Commercial Boat Coverage vs. Other Marine Insurance Options
Commercial boat insurance covers the use of boats for professional purposes in many of the same ways commercial vehicle coverage does. From protecting crew while they work to taking care of liabilities that can come from collisions or other mishaps, it generally insures you against losses caused by damage to the boat or by damage the boat causes to others while it’s being operated on your behalf. That makes it very different from the kind of coverage rental companies need to make sure they are protected when a customer takes a boat out, and it’s also different from the coverage needed when you store or repair vessels. Make sure you’ve got the right boat insurance for your business. Work with professionals that understand the marine industry.
No one wants to deal with liability lawsuits, but as a homeowner, they can happen at any time. Though your homeowners’ and car insurance policies will help cover the cost of the lawsuit and any settlement amounts you have to pay, it’s not always enough to cover the damages. Personal umbrella coverage can help fill in the gaps.
What Is Personal Umbrella Insurance
Personal umbrella insurance is a supplemental insurance policy that’s designed to fill in the gaps left by the liability coverage in your home and auto insurance policies. During a lawsuit, your insurance will only cover your liability fees up to your policy’s coverage limits. If the legal fees or settlement fees exceed that amount, you’ll have to pay the remainder some other way.
With personal umbrella insurance, the supplemental policy will kick in to cover the difference. This means your out-of-pocket expenses will be lower and you’ll be able to keep your savings intact to cover life’s other expenses.
How To Get Coverage
The best place to start looking for personal umbrella insurance is to speak with your insurance agent. Let them know that you’re interested in the policy and ask for their recommendations based on the coverage that your current home or auto insurance policies provide.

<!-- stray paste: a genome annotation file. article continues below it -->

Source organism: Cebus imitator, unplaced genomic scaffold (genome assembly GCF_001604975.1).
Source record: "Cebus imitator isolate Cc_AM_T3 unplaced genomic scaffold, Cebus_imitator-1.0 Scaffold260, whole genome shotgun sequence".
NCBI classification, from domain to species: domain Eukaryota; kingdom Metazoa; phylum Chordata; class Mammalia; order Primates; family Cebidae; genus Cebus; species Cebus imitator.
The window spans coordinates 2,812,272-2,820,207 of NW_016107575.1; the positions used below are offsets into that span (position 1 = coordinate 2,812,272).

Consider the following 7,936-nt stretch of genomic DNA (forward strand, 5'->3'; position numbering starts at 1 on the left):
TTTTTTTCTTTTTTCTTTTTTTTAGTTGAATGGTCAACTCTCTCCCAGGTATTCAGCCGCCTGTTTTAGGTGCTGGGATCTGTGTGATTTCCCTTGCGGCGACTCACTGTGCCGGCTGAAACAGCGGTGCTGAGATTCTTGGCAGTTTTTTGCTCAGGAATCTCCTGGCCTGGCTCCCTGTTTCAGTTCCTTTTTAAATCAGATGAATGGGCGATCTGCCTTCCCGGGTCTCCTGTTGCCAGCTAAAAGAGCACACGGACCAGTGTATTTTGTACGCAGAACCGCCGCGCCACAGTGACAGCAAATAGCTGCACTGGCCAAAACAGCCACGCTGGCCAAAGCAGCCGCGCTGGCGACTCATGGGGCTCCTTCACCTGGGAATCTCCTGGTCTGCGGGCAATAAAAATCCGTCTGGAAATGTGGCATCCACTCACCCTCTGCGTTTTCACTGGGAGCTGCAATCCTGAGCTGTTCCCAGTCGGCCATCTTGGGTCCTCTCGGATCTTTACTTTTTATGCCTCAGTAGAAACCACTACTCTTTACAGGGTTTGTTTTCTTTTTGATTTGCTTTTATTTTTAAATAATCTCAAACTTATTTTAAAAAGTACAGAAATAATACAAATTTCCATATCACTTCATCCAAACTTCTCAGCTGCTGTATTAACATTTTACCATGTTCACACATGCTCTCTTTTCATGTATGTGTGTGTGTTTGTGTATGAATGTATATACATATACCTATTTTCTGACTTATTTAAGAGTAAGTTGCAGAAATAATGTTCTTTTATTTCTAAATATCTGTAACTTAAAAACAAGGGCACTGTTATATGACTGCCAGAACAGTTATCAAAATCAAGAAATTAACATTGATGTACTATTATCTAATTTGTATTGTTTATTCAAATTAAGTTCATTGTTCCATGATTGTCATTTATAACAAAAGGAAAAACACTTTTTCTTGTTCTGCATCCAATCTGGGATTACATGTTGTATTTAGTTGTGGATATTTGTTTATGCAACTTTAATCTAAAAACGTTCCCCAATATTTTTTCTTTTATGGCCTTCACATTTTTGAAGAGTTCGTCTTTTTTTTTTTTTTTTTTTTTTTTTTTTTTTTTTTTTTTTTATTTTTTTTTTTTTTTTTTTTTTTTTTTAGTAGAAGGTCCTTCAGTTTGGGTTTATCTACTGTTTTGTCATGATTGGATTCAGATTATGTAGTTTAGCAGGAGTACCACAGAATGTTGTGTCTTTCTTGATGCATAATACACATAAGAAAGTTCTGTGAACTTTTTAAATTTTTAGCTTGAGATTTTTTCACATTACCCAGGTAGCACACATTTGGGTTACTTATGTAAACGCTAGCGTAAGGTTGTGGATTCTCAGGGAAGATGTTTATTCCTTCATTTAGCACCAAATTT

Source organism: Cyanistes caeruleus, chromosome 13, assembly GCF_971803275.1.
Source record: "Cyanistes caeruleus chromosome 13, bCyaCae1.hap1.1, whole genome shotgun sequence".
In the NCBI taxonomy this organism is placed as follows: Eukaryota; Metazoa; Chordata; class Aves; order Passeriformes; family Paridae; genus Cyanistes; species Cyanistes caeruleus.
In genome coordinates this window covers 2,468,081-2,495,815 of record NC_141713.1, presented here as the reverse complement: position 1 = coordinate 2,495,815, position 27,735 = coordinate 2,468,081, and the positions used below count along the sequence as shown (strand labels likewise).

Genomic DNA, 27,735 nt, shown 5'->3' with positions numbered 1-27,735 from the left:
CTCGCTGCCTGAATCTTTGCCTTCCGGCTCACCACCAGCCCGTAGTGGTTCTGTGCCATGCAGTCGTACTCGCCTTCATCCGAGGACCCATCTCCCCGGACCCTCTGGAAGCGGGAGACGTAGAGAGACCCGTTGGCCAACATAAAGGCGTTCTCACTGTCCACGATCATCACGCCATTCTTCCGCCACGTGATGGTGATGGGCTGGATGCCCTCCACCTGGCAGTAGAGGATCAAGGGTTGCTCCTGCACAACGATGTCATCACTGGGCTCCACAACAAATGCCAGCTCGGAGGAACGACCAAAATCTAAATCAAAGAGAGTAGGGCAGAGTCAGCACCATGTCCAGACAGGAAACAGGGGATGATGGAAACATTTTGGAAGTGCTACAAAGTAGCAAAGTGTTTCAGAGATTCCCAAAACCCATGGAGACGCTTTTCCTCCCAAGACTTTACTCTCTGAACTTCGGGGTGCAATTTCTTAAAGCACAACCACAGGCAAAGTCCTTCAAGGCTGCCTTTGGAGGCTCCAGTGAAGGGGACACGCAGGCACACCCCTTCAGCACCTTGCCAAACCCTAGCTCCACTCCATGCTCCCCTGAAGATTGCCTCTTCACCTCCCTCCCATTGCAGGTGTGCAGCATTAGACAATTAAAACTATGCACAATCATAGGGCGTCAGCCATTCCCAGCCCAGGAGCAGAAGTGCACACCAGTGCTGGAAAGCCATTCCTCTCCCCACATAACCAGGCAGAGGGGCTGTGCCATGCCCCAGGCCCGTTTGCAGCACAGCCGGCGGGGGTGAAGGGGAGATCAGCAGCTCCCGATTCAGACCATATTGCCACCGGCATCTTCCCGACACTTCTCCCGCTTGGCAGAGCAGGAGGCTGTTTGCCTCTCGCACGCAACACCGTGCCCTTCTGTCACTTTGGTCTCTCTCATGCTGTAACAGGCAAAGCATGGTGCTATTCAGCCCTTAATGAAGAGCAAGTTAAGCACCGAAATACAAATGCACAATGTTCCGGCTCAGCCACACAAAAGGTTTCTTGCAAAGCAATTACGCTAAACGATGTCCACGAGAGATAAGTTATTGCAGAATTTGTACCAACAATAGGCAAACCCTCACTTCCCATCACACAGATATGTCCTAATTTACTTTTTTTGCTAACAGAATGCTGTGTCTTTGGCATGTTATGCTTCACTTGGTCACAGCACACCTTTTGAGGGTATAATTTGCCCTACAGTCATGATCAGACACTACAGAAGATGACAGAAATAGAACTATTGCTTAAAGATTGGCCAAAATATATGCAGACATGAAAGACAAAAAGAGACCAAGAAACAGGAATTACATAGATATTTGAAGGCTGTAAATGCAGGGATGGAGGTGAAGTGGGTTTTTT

Investing in personal umbrella coverage is a simple way to protect your savings for the long term. Look for a policy that complements your existing insurance and fills in the gaps completely.
This may come as a surprise but volunteer work comes with some potential risk. Whether you are a volunteer for a local organization or are a volunteer board member, you run the risk of having a claim filed against you. This can be for an injury that occurs to someone as a result of your service or for fraud or negligence. This is where volunteer liability insurance comes in.
Why do You Need Volunteer Insurance?
Volunteer insurance provides you with the protection you need in case the unthinkable happens. If you are negligent and accidentally cause harm to someone while providing your volunteer services, you could have a claim filed against you. If this happens, you could have to pay thousands of dollars yourself. Volunteer liability insurance covers these costs and protects your assets should the worst case scenario take place.
What is Covered by Volunteer Insurance?
If you volunteer as a director of a nonprofit organization, volunteer insurance can protect you from a variety of claims including:
- Wrongful termination
- Emotional distress
- Copyright infringement
If you volunteer as an individual, you need to make sure that you are covered by the organization you are volunteering for. If you are not insured, you need to invest in your own volunteer liability insurance to ensure you are covered.
Volunteer work comes with a certain amount of inherent risk. Whether you are a director of a nonprofit organization or volunteering as an individual, having volunteer insurance can make all the difference.
Law enforcement officers have high-risk jobs with unique insurance needs. An officer may assume their department protects costs associated with lawsuits, but this is not always the case.
The number of lawsuits against law enforcement and criminal personnel has increased substantially in recent years. Even if these claims ultimately do not result in settlements or judgments, the legal defense costs can be rather costly.
Some common claims against law enforcement individuals and agencies include:
- False arrest
- Failure to protect
- Excessive force
- Civil rights violations
These policies cover departments, municipalities and officers, including:
- Police departments
- Sheriff’s departments
- Security companies
- Airport authorities
- College or university police